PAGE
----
Your F.B.I. is on the job – on the land, on the sea, in the air – and wasting your tax dollars to check up on people who are hell-bent to exercise their First Amendment rights:
F.B.I. officials are urging agents to canvass their communities for information about planned disruptions aimed at the convention and other coming political events, and they say they have developed a list of people who they think may have information about possible violence. They say the inquiries, which began last month before the Democratic convention in Boston, are focused solely on possible crimes, not on dissent, at major political events.
But some people contacted by the F.B.I. say they are mystified by the bureau’s interest and felt harassed by questions about their political plans.
“The message I took from it,” said Sarah Bardwell, 21, an intern at a Denver antiwar group who was visited by six investigators a few weeks ago, “was that they were trying to intimidate us into not going to any protests and to let us know that, ‘hey, we’re watching you.'”
The unusual initiative comes after the Justice Department, in a previously undisclosed legal opinion, gave its blessing to controversial tactics used last year by the F.B.I in urging local police departments to report suspicious activity at political and antiwar demonstrations to counterterrorism squads. The F.B.I. bulletins that relayed the request for help detailed tactics used by demonstrators – everything from violent resistance to Internet fund-raising and recruitment.
In an internal complaint, an F.B.I. employee charged that the bulletins improperly blurred the line between lawfully protected speech and illegal activity. But the Justice Department’s Office of Legal Policy, in a five-page internal analysis obtained by The New York Times, disagreed.
The office, which also made headlines in June in an opinion – since disavowed – that authorized the use of torture against terrorism suspects in some circumstances, said any First Amendment impact posed by the F.B.I.’s monitoring of the political protests was negligible and constitutional.
The opinion said: “Given the limited nature of such public monitoring, any possible ‘chilling’ effect caused by the bulletins would be quite minimal and substantially outweighed by the public interest in maintaining safety and order during large-scale demonstrations.”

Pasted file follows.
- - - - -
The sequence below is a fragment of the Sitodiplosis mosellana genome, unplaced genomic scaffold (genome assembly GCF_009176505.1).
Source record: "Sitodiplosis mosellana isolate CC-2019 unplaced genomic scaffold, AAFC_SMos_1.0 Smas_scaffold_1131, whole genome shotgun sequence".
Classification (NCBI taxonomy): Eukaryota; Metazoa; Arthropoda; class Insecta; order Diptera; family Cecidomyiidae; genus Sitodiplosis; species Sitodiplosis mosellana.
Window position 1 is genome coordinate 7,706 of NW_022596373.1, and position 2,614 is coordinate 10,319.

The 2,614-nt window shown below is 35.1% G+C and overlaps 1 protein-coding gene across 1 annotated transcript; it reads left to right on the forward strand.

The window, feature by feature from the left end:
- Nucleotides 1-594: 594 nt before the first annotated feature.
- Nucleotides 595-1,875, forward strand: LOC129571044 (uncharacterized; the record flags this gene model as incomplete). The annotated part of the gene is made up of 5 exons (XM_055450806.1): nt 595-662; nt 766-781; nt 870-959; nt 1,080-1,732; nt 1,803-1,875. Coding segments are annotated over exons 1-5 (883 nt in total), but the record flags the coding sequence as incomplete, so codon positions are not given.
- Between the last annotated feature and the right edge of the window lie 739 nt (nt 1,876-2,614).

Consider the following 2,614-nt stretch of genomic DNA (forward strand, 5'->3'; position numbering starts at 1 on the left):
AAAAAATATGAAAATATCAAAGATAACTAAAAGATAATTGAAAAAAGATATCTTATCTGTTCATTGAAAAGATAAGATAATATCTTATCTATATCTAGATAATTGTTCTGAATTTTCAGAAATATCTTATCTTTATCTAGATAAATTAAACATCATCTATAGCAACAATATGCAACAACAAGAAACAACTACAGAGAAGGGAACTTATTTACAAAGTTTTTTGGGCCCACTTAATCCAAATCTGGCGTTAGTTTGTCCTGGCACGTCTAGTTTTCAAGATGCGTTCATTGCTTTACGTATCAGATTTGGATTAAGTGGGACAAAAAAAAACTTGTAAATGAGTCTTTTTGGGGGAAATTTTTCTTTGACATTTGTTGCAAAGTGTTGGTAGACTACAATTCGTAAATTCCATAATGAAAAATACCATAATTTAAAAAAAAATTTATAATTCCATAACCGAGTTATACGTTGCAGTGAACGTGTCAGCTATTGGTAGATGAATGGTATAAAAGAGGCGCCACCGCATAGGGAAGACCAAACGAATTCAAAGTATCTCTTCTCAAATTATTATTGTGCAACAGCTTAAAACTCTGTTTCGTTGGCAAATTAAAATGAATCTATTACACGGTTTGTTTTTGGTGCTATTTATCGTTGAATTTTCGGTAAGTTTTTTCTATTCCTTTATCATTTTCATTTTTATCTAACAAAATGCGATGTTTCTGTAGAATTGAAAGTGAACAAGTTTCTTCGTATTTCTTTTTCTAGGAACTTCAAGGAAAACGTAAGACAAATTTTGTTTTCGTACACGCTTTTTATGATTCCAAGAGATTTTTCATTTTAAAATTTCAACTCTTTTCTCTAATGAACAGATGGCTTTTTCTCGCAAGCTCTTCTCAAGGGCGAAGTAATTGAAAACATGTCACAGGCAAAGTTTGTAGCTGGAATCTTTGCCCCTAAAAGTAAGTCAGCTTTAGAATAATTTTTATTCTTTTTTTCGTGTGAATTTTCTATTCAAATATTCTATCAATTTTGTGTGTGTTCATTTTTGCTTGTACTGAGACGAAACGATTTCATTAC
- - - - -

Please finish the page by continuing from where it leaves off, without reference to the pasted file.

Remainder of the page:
Protest leaders and civil rights advocates who have monitored the recent interrogations said they believed at least 40 or 50 people, and perhaps many more, had been contacted by federal agents about demonstration plans and possible violence surrounding the conventions and other political events.
“This kind of pressure has a real chilling effect on perfectly legitimate political activity,” said Mark Silverstein, legal director for the American Civil Liberties Union of Colorado, where two groups of political activists in Denver and a third in Fort Collins were visited by the F.B.I. “People are going to be afraid to go to a demonstration or even sign a petition if they justifiably believe that will result in your having an F.B.I. file opened on you.”
The issue is a particularly sensitive one in Denver, where the police agreed last year to restrictions on local intelligence-gathering operations after it was disclosed that the police had kept files on some 3,000 people and 200 groups involved in protests.
But the inquiries have stirred opposition elsewhere as well.
In New York, federal agents recently questioned a man whose neighbor reported he had made threatening comments against the president. He and a lawyer, Jeffrey Fogel, agreed to talk to the Secret Service, denying the accusation and blaming it on a feud with the neighbor. But when agents started to question the man about his political affiliations and whether he planned to attend convention protests, “that’s when I said no, no, no, we’re not going to answer those kinds of questions,” said Mr. Fogel, who is legal director for the Center for Constitutional Rights in New York. [New York Times]
Kind of makes you want to ask the F.B.I., “Hey, how’s that search for the anthrax mailer going?” or “Had any luck running down the people who leaked Valerie Plame’s name to Bob Novak?” or “Got any leads on the folks who hacked in to the Democratic congressional computer network?”